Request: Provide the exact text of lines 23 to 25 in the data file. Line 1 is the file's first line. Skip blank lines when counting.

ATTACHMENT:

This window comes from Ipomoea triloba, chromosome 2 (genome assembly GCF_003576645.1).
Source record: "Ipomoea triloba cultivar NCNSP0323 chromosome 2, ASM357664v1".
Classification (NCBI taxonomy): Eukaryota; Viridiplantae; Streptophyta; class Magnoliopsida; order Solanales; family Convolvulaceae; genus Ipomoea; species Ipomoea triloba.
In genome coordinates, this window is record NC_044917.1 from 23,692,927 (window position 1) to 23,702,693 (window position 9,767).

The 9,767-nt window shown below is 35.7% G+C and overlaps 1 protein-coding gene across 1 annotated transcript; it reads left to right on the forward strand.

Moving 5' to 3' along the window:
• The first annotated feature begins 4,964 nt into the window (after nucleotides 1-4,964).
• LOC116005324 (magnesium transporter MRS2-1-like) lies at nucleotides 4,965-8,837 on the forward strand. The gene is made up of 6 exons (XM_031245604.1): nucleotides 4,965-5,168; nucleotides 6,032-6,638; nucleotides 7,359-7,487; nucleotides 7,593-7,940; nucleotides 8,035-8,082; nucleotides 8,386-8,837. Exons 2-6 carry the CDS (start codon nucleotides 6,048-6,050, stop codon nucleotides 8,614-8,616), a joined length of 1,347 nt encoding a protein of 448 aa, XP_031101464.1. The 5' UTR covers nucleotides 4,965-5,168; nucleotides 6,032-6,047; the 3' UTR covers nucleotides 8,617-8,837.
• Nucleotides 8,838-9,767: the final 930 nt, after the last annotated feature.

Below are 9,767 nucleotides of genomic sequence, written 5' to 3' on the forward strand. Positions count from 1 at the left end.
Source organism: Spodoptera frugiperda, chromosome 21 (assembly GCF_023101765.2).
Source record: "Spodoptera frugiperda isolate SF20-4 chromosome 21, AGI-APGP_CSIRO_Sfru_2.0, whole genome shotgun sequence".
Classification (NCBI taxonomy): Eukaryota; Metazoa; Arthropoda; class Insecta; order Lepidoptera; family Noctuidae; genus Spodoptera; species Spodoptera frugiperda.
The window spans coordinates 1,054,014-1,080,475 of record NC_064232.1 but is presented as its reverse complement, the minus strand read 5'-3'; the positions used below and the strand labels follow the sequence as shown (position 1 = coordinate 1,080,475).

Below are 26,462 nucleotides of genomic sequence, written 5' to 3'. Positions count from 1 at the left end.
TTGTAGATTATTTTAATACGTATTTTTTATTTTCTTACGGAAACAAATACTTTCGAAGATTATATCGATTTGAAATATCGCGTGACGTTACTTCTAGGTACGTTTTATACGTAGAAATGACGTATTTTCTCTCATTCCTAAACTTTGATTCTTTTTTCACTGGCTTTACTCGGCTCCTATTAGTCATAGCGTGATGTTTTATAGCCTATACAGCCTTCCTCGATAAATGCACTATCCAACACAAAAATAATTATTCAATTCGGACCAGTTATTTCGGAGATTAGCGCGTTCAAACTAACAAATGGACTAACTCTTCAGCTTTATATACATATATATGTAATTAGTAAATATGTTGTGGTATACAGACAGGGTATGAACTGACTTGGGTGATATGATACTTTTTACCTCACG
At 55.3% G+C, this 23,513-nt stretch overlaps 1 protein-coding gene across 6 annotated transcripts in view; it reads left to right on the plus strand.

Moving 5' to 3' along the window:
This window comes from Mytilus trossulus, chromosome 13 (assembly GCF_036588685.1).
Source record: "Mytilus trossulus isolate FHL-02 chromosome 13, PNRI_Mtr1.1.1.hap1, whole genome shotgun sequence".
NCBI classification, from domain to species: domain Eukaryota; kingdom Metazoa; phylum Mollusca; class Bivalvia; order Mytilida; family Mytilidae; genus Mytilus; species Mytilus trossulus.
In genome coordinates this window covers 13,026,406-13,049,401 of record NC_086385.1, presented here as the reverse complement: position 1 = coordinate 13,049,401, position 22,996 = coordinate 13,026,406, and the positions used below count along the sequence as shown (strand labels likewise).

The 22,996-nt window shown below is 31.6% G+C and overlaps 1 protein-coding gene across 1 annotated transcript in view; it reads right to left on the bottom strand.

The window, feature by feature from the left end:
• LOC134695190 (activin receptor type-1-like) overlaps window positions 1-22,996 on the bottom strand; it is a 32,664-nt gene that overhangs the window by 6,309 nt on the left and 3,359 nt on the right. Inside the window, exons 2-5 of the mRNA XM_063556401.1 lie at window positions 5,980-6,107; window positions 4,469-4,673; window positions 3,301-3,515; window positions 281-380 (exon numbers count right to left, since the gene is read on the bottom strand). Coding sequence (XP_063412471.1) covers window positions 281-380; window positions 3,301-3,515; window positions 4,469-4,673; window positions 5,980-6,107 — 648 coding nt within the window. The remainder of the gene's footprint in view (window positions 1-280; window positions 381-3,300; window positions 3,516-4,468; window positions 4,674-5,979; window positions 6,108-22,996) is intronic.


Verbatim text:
The 22,996-nt window shown below is 31.6% G+C and overlaps 1 protein-coding gene across 1 annotated transcript in view; it reads right to left on the bottom strand.

The window, feature by feature from the left end:
• LOC134695190 (activin receptor type-1-like) overlaps window positions 1-22,996 on the bottom strand; it is a 32,664-nt gene that overhangs the window by 6,309 nt on the left and 3,359 nt on the right. Inside the window, exons 2-5 of the mRNA XM_063556401.1 lie at window positions 5,980-6,107; window positions 4,469-4,673; window positions 3,301-3,515; window positions 281-380 (exon numbers count right to left, since the gene is read on the bottom strand). Coding sequence (XP_063412471.1) covers window positions 281-380; window positions 3,301-3,515; window positions 4,469-4,673; window positions 5,980-6,107 — 648 coding nt within the window. The remainder of the gene's footprint in view (window positions 1-280; window positions 381-3,300; window positions 3,516-4,468; window positions 4,674-5,979; window positions 6,108-22,996) is intronic.